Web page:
Tips from the Shelter Island F.D. on keeping your family safe

REPORTER FILE PHOTO | October is Fire Prevention Month.

With a population of 1.5 million people in Suffolk County, accidents happen, fire happens, to even those who think they’ve taken precautions. With October as Fire Prevention Month, it’s a perfect time to ask yourself: Am I prepared? Is my family prepared?

Here are just a few common fire hazards in the average home and what can be done about them. Preventing fires before they start should be your main objective.

Start with the basement. Have the heating system cleaned and checked regularly. Never store combustibles near the furnace. Flammable liquids, if any, should be stored in metal cabinets and outside the building, if possible. Never store gasoline inside the home.

Misuse of electricity is a major cause of fire. Always use the proper fuse. If it repeatedly blows out, have an electrician check the circuit.

Do not overload the circuit with octopus-type plugs. Check for frayed cords and replace them. Never have extension cords under rugs or through doorways. Use proper bulbs in lamps.

Your kitchen area is a fire hazard. Check that curtains, paper towels and other flammable materials are not hanging over the stove. If grease starts a fire in a pan, cover the pan to eliminate the oxygen. Do not put the pan in the sink. Baking soda or salt may be used to smother grease fires.

Careless smoking is another major fire hazard. Have large enough ashtrays available to hold cigarettes. Never smoke in bed. A careful check of furniture after parties or social gatherings for hot ashes or cigarettes may prevent a smoldering fire from starting. Never empty ashtrays into waste baskets before checking them for smoldering ashes. Dispose of rubbish regularly outside in covered containers.

About children and matches: Explain to children that matches are for adults and not for children. Make sure matches and lighters are well out of the reach of children.

Take time to read labels. Aerosol cans are under pressure. Read the label carefully — the can may contain flammable mixtures.

Enjoy the holiday season and stop fires before they start. On Halloween, check that children’s costumes are flameproof; don’t use lighted candles for jack-o’-lanterns.

When using live Christmas trees, set them in water and don’t keep them up too long. Use non-combustible decorations. Check tree lights for breaks in cords, plugs and connections. Never use candles on a tree. Keep electric window candles away from curtains. Put Christmas wrappings and trash in rubbish cans and get rid of them as quickly as possible.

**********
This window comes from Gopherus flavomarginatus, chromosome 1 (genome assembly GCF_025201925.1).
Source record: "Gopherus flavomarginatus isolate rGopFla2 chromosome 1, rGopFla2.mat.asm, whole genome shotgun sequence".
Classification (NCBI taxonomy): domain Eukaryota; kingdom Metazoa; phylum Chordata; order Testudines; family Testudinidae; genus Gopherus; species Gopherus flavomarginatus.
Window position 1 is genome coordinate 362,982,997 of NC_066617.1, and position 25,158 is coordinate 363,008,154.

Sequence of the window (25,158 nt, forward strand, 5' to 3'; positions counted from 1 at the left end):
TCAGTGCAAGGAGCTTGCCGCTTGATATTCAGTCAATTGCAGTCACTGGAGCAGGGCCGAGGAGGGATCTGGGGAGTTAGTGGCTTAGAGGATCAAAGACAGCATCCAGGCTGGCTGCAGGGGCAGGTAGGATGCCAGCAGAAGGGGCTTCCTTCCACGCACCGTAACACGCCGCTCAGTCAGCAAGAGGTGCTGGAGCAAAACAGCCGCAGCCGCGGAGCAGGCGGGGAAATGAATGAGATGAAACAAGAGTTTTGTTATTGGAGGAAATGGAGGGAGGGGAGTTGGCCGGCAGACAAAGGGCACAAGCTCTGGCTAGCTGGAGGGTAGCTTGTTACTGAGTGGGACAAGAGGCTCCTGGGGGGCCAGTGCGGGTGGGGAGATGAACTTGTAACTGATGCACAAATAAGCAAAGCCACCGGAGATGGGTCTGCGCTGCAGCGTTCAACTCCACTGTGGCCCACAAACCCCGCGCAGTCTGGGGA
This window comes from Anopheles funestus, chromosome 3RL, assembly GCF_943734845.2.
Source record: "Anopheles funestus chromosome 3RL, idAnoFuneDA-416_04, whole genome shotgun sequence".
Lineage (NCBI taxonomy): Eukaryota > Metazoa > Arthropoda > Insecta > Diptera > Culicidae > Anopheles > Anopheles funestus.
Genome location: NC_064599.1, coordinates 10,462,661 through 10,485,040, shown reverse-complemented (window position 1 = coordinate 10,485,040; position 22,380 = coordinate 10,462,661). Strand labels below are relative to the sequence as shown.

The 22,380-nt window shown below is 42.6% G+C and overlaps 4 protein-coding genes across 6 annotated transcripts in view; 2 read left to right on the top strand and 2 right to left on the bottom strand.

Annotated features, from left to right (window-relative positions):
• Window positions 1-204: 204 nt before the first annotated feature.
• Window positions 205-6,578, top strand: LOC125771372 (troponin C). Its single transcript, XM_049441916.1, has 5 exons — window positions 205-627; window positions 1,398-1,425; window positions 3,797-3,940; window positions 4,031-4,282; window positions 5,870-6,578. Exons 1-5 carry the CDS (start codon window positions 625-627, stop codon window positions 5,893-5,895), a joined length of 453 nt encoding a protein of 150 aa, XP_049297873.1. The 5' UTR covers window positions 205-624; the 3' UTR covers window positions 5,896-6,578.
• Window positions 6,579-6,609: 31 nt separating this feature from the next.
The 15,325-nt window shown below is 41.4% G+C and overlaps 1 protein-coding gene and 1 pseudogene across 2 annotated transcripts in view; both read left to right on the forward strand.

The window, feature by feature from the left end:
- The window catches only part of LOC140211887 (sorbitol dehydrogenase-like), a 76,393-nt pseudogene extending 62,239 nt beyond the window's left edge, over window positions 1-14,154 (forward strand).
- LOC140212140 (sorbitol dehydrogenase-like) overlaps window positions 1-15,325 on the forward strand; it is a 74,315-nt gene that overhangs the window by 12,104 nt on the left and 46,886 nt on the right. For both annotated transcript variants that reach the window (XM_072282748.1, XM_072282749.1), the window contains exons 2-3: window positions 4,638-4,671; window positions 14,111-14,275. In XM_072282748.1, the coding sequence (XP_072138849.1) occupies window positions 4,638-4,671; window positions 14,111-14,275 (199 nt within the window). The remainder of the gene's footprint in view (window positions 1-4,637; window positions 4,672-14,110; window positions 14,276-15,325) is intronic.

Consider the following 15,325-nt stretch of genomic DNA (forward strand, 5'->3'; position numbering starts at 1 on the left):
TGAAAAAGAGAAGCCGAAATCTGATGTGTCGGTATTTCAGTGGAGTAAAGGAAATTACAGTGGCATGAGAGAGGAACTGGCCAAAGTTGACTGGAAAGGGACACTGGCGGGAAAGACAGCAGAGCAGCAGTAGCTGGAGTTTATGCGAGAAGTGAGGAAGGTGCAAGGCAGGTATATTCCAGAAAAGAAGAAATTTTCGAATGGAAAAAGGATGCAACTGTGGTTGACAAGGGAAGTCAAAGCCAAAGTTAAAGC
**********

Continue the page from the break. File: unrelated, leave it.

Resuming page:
Prevention is important but we must be realistic. Accidents do happen, so a good home fire plan is necessary.

Planning prevention

• Have a family conference. Plan escape routes from each room in your home, particularly the bedrooms.
• Are there two ways of escape from the room?
• Does the room have a door to close against smoke or fire? Family members should sleep with the door closed.
• Does the window open easily? Is it large enough to get through?
• Can the storm windows be opened easily from the inside?
• Is there a porch roof outside the room that can be climbed out on?
• Do you need any emergency equipment to insure a safe exit from your bedroom, such as a ladder or a rope?
• Plan now where the family will assemble after evacuating the home.
• Review your exit plan to be certain everyone remembers his or her emergency route. We urge all families to plan a home fire drill — the first three minutes of fire is critical.

In case of fire
• Keep calm; do not panic.
• If you smell smoke, arouse the family.
• Call the fire department, if possible.
• Close doors against smoke and heat. If the door is closed, test it by feeling the top of the door. If it is hot, do not open. • If the room is filled with smoke, keep down, close to the floor where you can breathe easier.
• Remember, a porch or attached garage roof can provide temporary safety.
• Never re-enter a burning building.
• Let firefighters know if everyone is out and safe.